While we find a very plausible interpretation of the book title here, I am wondering about the sources for it.--Skon 01:34, 4 September 2006 (UTC)

Um... what? It was specifically called Ethics, Sophistry and the Alternate Universe in "Captain's Holiday"... I'm not sure what you're asking. Are you wondering how the writers translated the text? If that's the case... I have no idea. :P --From Andoria with Love 03:05, 4 September 2006 (UTC)
I think the issue is that nobody on screen ever said what the book was about. Still, the summary here sounds like it would make an interesting read. Exolinguist 03:15, 4 September 2006 (UTC)

Exactly what I meant. Only the title was mentioned in 'Captain's Holiday', but nothing about the content. As I said, I find the conjectured content quite plausible in view of the title. (Such issues have also been discussed in real-world philosophy.) But the book could also be an anthology of essays by Ving Kuda on three separate subjects, couldn't it? Or something completely different. --Skon 12:38, 4 September 2006 (UTC)

Ahh, I see what you're saying. Good point. Hmm... I dunno. If it's a real book, then a short real-world description of its contents is fine (some minor real-world details about real-world subjects not revealed in canon are allowed, as per discussions on certain real-life presidents). However, if it's a fictional book, then the whole description should probably be removed. --From Andoria with Love 16:14, 4 September 2006 (UTC)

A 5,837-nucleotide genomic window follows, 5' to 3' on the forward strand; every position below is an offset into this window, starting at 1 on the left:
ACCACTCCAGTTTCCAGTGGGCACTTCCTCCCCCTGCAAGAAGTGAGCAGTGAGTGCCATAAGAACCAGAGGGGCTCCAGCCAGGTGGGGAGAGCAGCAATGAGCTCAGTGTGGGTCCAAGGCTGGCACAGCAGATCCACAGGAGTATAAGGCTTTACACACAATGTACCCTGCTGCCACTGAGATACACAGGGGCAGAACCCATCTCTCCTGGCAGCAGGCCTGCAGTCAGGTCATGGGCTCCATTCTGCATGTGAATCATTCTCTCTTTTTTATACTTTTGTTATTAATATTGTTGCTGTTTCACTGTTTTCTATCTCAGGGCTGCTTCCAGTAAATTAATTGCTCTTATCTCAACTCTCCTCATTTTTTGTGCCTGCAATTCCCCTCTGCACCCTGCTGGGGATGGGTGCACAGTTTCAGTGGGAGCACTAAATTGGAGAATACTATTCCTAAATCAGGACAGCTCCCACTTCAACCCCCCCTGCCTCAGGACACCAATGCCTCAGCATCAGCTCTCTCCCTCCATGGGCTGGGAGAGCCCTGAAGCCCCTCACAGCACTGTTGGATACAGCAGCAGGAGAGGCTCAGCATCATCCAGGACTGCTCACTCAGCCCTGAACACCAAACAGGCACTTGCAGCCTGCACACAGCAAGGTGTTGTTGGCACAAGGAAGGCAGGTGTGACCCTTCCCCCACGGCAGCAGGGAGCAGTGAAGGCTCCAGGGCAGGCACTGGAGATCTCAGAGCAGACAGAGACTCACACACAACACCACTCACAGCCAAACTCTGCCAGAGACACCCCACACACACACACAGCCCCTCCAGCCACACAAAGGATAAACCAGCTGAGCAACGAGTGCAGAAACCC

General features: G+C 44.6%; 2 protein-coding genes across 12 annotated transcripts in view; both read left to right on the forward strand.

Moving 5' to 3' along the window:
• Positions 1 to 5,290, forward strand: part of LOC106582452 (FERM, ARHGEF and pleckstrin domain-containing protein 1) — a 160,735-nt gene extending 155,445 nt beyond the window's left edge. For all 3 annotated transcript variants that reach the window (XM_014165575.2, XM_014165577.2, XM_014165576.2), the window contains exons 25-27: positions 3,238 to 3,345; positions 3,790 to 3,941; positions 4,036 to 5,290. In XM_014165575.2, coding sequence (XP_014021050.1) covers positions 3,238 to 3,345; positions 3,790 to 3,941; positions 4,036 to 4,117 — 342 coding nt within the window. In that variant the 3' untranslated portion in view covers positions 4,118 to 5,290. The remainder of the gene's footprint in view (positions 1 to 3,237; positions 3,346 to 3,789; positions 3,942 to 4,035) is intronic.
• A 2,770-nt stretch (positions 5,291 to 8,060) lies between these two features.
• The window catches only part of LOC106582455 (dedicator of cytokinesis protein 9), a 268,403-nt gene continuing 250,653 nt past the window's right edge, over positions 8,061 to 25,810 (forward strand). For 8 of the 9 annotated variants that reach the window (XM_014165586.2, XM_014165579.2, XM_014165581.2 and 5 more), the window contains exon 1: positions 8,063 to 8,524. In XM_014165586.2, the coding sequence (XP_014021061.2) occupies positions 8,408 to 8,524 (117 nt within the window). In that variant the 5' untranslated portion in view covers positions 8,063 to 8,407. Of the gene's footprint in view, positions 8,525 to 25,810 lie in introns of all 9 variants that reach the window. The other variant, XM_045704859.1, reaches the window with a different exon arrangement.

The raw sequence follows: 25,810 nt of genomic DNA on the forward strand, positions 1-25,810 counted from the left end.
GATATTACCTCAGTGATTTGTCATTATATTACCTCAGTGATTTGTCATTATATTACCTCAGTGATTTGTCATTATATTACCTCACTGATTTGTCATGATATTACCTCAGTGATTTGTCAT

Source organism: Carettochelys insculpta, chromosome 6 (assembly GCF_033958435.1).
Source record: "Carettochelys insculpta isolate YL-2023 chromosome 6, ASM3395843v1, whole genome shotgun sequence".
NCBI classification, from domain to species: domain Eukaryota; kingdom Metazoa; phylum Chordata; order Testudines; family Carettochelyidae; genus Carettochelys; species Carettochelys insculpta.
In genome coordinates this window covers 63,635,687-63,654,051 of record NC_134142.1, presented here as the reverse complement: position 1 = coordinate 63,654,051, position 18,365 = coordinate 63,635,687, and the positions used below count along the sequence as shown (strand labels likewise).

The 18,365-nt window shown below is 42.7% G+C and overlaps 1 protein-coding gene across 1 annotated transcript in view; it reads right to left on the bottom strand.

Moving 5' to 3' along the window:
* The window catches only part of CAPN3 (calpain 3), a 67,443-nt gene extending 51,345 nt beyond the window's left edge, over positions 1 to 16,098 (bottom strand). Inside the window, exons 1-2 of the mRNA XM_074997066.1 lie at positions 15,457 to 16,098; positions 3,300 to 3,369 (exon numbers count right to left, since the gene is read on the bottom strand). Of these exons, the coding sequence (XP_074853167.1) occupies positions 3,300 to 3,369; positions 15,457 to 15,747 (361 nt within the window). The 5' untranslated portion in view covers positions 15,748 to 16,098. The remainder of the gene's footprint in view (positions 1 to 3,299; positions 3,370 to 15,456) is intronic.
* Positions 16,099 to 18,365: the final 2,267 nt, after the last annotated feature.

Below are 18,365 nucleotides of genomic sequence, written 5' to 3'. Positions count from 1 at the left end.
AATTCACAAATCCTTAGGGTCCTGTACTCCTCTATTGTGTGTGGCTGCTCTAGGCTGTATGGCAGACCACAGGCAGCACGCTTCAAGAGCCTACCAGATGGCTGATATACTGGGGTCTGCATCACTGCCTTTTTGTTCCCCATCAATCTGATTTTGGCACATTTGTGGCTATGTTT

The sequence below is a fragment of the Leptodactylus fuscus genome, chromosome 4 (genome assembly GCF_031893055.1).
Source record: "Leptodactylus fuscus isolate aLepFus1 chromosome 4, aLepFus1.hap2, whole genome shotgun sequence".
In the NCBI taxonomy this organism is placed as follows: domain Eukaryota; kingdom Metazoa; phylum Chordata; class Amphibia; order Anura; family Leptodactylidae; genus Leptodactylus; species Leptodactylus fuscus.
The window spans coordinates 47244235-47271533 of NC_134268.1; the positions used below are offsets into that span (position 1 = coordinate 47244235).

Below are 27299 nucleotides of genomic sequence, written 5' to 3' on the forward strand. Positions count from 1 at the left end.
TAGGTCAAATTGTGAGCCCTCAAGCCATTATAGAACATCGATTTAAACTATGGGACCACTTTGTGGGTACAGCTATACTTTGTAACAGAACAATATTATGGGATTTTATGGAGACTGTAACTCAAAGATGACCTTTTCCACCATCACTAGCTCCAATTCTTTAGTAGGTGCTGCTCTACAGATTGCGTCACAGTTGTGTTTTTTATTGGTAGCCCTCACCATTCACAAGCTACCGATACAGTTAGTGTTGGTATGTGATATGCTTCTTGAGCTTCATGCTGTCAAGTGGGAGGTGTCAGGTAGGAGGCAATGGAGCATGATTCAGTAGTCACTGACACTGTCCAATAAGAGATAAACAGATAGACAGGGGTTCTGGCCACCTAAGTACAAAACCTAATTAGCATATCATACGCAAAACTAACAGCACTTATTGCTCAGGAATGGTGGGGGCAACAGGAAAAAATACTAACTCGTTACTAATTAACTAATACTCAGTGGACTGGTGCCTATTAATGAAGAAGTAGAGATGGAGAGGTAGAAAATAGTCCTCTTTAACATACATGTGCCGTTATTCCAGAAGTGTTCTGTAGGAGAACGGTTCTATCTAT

As far as I know that's not a real book and Ving Kuda is not a real philosopher. I agree that the stuff should be removed soon. (Except for book title and author, of course.) No comment has come from the original contributor thus far, so I think I'll wait until tomorrow and then delete the parts which appear to be fan fiction.

In case anyone wants to know: In the real-world the subject of ethics and alternate universes was discussed by US philosophers Robert Adams and David Lewis in the 70s and 80s.--Skon 19:00, 4 September 2006 (UTC)

Here we go Edit

Well, we 've been discussing it above. I was so bold to remove the warning box because:

  • Book title and author were named in the episode
  • Riker commented that the book wasn't light reading in the episode
  • We could see that it was a voluminous book in the episode
  • Even if it was not said that the book was about philosophy, that is evident from the title.

--Skon 09:10, 5 September 2006 (UTC)

Where do the references come from? Edit

I don't believe it was ever mentioned in the episode that this book had anything to do with either Kirk or the mirror universe. I believe that episode was the only mention. If none of this new material is canon, it should be removed. 31dot 19:38, 17 July 2007 (UTC)

It's entirely possibly the writers were having a little fun here. 'Ving Kuda' could be a reference to guitarists Ry Cooder and Lee Ving, who collaborated on a song called 'The Last Stand' for a movie about a Vietnam War veteran called 'Alamo Bay' in 1985. 09:19, April 19, 2015 (UTC)

We would need a citation of that to put such a claim in this article. 31dot (talk) 12:26, April 19, 2015 (UTC)